Why was Mir Shakil-ur-Rehman arrested?

March 22, 2020

His arrest in 1980s case during a media clampdown is highly suspect. It seems that the government is out to settle personal vendettas

Civil society members, activists, politicians and employees protesting the arrest.

The arrest of Mir Shakil-ur-Rehman, editor-in-chief, of GEO and Jang Group is being treated by most people as a Press freedom issue rather than legitimate accountability case because the media in general and country’s largest media group in particular have been under attack for long. Had it come about in normal circumstances and been part of a routine ‘accountability process’, it might have been dealt with. As things stand this clearly looks like the outcome of the personal venom expressed time and again by none other than Prime Minister Imran Khan against Mir Shakil. The way his photograph in NAB custody was ‘leaked’ has made things worse for both the government and the NAB.

Despite their many differences, the PFUJ has joined hands with owners’ and editors’ bodies whenever the government has tried to gag the Press. At times, they have even formed a joint action committee to deal with an assault on press freedom.

Mir Shakil-ur-Rehman’s arrest was followed by disruption of GEO’s transmission within minutes of a press conference by Special Assistant to the Prime Minister  Firdous Ashiq Awan, who, on one hand tried to distance her government from the arrest and on the other, accused GEO and Jang of being biased against the PTI government.

The two actions have come months after the government stopped taking advertisements in two of the largest media groups, Jang and Dawn, for been critical of the government. This has been a tactic common to nearly all governments to choke dissenting voices.

If that was not enough, the prime minister, in one of his conversations with select journalists did not hide his spleen against Jang and Dawn. Even before coming into power, Geo in particular had remained on PTI’s radar. During the 2014 sit-in lasting 124 days, its workers targeted Geo’s journalists including women. At times they pelted its office in Islamabad with stones, attacked its DSNGs and harassed female staff.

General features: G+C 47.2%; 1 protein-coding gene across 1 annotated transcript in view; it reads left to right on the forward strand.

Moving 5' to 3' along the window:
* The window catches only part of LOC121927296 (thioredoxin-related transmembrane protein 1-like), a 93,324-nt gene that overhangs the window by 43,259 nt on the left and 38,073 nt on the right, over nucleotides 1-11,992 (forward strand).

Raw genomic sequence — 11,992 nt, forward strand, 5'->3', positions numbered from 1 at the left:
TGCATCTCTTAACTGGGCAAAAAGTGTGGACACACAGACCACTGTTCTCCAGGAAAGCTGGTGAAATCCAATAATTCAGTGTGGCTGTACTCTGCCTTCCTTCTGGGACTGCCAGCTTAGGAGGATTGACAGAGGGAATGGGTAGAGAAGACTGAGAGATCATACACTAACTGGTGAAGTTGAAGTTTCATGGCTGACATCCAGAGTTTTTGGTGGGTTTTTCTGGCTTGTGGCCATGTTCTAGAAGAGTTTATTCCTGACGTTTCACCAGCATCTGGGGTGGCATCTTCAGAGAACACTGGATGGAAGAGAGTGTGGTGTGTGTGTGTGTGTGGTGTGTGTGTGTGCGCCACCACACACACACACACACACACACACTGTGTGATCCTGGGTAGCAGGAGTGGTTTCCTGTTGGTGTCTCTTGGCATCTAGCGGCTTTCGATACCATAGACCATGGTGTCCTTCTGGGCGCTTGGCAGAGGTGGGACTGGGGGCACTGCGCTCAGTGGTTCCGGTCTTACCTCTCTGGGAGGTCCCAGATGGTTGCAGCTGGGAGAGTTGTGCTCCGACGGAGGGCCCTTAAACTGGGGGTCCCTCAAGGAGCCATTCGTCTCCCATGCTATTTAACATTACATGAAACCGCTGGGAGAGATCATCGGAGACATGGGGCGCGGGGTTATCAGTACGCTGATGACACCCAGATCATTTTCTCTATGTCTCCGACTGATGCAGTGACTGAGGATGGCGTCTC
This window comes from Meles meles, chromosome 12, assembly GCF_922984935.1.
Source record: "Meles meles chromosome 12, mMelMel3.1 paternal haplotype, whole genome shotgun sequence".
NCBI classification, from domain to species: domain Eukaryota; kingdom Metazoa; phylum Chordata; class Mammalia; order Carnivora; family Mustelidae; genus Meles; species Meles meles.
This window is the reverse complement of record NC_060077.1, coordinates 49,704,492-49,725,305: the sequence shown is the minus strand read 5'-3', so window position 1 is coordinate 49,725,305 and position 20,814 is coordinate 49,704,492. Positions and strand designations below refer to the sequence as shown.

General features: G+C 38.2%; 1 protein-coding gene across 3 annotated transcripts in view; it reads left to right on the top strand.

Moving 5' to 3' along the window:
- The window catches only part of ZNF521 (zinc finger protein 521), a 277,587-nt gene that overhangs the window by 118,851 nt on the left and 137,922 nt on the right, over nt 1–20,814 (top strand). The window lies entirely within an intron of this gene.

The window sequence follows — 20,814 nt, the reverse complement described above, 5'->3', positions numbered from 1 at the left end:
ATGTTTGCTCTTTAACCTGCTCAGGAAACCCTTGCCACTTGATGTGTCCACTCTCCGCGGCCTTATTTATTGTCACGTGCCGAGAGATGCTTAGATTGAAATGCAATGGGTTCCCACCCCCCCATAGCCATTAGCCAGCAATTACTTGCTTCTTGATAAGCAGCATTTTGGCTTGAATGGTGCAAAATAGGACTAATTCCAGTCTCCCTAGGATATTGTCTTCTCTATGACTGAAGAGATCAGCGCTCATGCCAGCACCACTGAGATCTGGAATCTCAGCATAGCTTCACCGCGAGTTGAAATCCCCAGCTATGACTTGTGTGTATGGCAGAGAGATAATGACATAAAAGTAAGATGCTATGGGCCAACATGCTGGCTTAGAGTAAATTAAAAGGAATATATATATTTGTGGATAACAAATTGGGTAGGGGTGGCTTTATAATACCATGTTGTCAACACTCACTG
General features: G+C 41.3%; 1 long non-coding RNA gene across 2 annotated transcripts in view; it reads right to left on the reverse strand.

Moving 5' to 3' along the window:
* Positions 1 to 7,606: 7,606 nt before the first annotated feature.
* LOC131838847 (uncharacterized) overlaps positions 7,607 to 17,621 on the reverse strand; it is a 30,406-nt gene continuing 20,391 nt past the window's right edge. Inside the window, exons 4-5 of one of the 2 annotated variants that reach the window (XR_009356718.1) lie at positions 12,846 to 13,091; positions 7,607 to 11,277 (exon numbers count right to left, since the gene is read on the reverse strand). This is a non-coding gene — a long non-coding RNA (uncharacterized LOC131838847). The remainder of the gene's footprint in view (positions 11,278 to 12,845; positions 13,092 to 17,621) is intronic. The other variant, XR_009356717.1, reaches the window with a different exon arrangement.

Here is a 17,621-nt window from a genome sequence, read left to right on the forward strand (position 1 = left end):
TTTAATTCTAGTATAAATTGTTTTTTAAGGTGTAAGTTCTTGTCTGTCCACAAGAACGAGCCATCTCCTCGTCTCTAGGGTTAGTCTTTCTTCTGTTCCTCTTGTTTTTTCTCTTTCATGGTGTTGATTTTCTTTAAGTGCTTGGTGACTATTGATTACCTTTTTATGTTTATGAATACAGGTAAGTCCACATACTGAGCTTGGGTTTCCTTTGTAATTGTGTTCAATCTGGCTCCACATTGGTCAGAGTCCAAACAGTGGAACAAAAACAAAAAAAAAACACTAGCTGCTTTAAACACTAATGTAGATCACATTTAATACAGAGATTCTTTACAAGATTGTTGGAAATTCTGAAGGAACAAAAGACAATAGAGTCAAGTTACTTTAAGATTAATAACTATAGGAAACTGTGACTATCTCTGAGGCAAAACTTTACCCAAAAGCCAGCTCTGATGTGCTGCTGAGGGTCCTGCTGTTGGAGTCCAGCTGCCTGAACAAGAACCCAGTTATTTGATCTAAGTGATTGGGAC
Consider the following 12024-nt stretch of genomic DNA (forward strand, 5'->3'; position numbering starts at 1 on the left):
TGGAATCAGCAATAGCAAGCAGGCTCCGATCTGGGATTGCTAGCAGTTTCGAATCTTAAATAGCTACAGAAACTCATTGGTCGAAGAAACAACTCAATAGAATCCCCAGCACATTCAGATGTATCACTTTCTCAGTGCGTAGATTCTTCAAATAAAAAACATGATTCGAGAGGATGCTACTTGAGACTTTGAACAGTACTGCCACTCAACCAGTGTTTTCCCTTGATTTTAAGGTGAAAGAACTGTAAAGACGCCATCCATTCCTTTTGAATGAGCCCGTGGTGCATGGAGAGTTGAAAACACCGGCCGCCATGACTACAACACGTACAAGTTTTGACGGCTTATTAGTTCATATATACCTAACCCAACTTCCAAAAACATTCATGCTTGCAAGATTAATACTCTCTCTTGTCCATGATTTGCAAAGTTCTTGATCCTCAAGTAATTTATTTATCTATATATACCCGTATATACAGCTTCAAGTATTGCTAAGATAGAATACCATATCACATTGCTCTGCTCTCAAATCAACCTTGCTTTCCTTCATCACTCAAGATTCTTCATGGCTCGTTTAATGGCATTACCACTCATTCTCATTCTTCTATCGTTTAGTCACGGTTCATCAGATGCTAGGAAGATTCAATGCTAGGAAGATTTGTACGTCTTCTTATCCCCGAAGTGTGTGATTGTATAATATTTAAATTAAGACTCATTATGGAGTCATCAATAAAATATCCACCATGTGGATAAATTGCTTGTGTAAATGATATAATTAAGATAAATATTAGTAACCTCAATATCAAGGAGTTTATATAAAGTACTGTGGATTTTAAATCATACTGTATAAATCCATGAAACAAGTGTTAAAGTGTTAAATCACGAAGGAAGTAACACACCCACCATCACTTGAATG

That the government was looking for an opportunity to get Mir Shakil-ur-Rehman arrested was common knowledge. What surprised many was that unlike his earlier claim that he had ‘evidence’ of alleged ‘foreign funding’, the NAB had arrested him in a 34-year-old case.

Imran Khan is not alone in his dislike of MSR. NAB’s top brass were also not happy with GEO, after Shahzeb Khanzada in his show, Aaj Shahzeb Khanzada Kay Saath raised serious questions about NAB’s performance.

Over the last 20 months, this government has made several attempts to control the media. It proposed the formation of Pakistan Media Regulatory Authority, PMRA, by merging the PEMRA and the Pakistan Press Council. The draft was opposed by all the media stakeholders almost unanimously. PECA-2016 was blatantly misused through the FIA, against journalists and social media activists. Cases were registered and arrests were made to create an atmosphere of fear. The FIA could not produce evidence in any of the cases. Next the government tried to control social media through new regulations; even some PTI leaders opposed the coercive move. It was only after a massive reaction from the outside world that the government dropped the idea, at least for the time being. The government also decided to set up Media Courts as proposed by the PEMRA to Ministry of Information. The intention was to bypass court injunctions against PEMRA notices issued to various channels.

GEO and Jang have faced difficult situations many times. Journalist Hamid Mir survived being shot six times. GEO, was off air for months and later pushed to late numbers to deprive it of viewership.

In the late ’80s and early ’90s, Jang had faced one of the worst attacks from the then Muhajir Qaumi Movement. For nearly two weeks its publication was not allowed in Karachi and Hyderabad. During the first PPP government, its student wing activist attacked Jang’s Karachi office over the language in a news report. In its second stint in 1995, the Sindh government banned six evening newspapers, which included Daily News and Awam – belonging to Jang group. In 1998, during the second Nawaz Sharif government pressured Mir Shakil-ur-Rehman to sack some journalists and even threatened some of them with dire consequences. In 2007, when former president (retd) General Pervez Musharraf imposed an emergency in the country, he not only banned many leading anchors and news channels but, in GEO’s case its Sports Channel, GEO Super was also banned.

During PFUJ’s 88-days protest against Musharraf, it was Mir Shakil-ur-Rehman who refused to sign the undertaking, which the owners of many TV channels signed to get their transmission restored.

As Pakistan’s longest serving professional editor, late Ahmad Ali Khan of Dawn, once said, “Journalism is both a profession and a business, though not much importance was attached to the business aspect before Independence. Our own experience in South Asia tells us journalism as a profession came before journalism as business. Bearing this in mind, it is vital to keep in check any conflict between the claims of the profession of journalism and those of business of journalism. They must go hand in hand with each understanding the legitimate needs and imperative of other.”

The writer is a senior columnist and analyst of GEO, The News and Jang. Twitter: @MazharAbbasGEO

Why was Mir Shakil-ur-Rehman arrested?